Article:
Esther Abrahams

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Esther Abrahams (c1767 – 26 August 1846) was a Londoner sent to Australia as a convict on the First Fleet. She later married George Johnston, who was briefly governor of New South Wales after leading the Rum Rebellion.

Transportation[edit]

Abrahams was put on trial at the Old Bailey, in London, on 30 August 1786 for stealing lace with a value of 50 shillings. She was found guilty of theft, although the evidence was circumstantial. At the time of the trial she was about 18 years old; her occupation was listed as 'milliner'. She was imprisoned in Newgate Gaol, London, where she bore an illegitimate child named Roseanna, father unknown, on 18 March 1787.

Abrahams and her daughter were transported to Australia with the First Fleet, departing London in May 1787 on the convict transport Prince of Wales but transferring to Lady Penrhyn mid-voyage.[1] They reached Sydney with the Fleet in January 1788.

Esther Abrahams Pavilion, Bicentennial Park beside Rozelle Bay, Annandale

Meeting[edit]

From 1800, instead of Abrahams she called herself Julian, originally Juliano, after a renowned Judeo-Spanish family.

Esther embarked on a relationship with George Johnston, First Lieutenant of the Marines, who had accompanied the First Fleet. She bore him seven children, including their two sons David and Robert. Their house was probably a wattle and daub cottage built by convicts with local timber. On 26 January 1808, Johnston led the Rum Rebellion, and overthrew Governor Bligh. Roseanna (whose name is sometimes given in sources as Rosannah) grew up to marry emancipated convict Isaac Nichols, (the first Postmaster of the colony), in 1805.

Because of his rank, Johnston received huge land grants. He was born in Annandale, Scotland, and named their farm after that place as was the custom. It is now a suburb of Sydney. George's River was named after him. Esther received land grants in her own right in 1809. Despite having led the rebellion, Johnston was able to keep his land when he returned to Australia after an absence of four years. Esther had been left in charge of the estate in his absence. When Johnston finally married Esther in November 1814, Roseanna and her husband were witnesses at the wedding.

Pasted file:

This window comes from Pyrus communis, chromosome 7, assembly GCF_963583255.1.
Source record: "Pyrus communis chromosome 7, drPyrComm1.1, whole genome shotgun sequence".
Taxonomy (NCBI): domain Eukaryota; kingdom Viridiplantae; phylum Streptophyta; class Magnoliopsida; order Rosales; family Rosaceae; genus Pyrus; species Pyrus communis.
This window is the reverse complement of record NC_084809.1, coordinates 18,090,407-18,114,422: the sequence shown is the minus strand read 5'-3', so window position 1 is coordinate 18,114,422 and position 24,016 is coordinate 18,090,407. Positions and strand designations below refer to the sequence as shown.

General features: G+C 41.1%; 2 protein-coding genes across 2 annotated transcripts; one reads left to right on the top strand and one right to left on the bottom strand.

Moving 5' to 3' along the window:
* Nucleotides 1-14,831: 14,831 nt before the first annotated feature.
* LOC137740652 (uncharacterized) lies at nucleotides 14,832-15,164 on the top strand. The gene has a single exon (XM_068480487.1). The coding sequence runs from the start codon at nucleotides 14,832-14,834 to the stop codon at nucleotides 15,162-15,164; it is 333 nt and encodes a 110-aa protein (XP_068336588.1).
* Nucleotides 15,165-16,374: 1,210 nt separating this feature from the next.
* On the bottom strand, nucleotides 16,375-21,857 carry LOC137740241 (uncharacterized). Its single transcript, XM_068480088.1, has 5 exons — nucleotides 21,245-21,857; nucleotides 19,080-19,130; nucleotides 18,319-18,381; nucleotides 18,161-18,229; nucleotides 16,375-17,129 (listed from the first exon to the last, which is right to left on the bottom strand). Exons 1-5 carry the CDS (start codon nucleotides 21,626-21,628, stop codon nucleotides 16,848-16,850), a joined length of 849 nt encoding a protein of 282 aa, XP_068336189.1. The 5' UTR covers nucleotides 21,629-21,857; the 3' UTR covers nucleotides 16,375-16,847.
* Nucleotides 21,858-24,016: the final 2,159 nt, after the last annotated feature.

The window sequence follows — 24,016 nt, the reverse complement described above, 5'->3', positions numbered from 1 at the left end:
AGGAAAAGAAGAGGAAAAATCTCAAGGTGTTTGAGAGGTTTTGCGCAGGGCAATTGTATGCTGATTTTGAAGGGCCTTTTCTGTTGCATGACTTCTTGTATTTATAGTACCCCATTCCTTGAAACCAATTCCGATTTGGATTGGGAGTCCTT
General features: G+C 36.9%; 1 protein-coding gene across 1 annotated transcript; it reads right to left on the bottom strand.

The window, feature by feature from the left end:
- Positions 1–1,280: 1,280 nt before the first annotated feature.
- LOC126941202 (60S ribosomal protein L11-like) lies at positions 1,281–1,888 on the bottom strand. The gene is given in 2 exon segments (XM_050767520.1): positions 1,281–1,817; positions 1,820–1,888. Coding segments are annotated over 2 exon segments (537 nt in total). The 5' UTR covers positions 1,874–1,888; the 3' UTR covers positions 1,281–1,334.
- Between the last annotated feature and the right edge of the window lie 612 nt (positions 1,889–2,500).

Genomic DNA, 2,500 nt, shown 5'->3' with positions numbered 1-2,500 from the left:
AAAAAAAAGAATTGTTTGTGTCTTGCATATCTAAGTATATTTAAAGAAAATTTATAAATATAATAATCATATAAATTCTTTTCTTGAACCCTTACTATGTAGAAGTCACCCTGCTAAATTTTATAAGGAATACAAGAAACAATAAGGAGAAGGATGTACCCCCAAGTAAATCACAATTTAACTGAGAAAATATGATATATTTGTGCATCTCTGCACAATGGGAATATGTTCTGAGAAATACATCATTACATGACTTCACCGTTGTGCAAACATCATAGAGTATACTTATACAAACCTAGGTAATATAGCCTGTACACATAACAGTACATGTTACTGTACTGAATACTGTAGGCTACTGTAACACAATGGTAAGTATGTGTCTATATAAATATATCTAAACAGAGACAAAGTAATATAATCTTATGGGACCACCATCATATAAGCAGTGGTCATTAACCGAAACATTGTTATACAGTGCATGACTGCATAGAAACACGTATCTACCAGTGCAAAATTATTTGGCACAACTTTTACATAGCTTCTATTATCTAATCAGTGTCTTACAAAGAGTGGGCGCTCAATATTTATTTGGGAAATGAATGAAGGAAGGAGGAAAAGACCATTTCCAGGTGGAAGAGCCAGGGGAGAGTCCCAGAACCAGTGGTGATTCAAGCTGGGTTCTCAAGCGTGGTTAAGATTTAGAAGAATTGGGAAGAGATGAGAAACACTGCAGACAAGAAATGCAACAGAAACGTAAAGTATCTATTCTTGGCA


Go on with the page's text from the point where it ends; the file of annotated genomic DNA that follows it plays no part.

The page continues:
In 1823, Johnston died. Disputes followed over inheritance of the properties. Her son David had been left property of his own. However, Robert was to inherit Annandale on Esther's death. He issued a writ against her in March 1829, and sought to have her declared insane. Esther put up a strong fight, producing many witnesses to prove she was of sound mind. Her refutation of the insanity claim was upheld but trustees were nonetheless appointed to manage her affairs.[2] Following the case, Esther went to live with David.

Esther died in 1846, and was buried beside her husband in the family vault on the Annandale property. She was described by her grandson as "always a stirring industrious woman". Her portrait hangs in the Sydney Jewish Museum.

While her husband is remembered in various geographic names, there was, until 2002, no such feature in Sydney named in Esther's memory. In 2002 a pavilion was dedicated in Bicentennial Park, in Johnston Street, Annandale, New South Wales, near the Anzac Bridge.

Notes[edit]

  1. ^ Gillen 1989, p.1
  2. ^ Gillen 1989, p.2

References[edit]

  • Gillen, Mollie (1989). The Founders of Australia: A Biographical Dictionary of the First Fleet. Library of Australian History. ISBN 0908120699. 

External links[edit]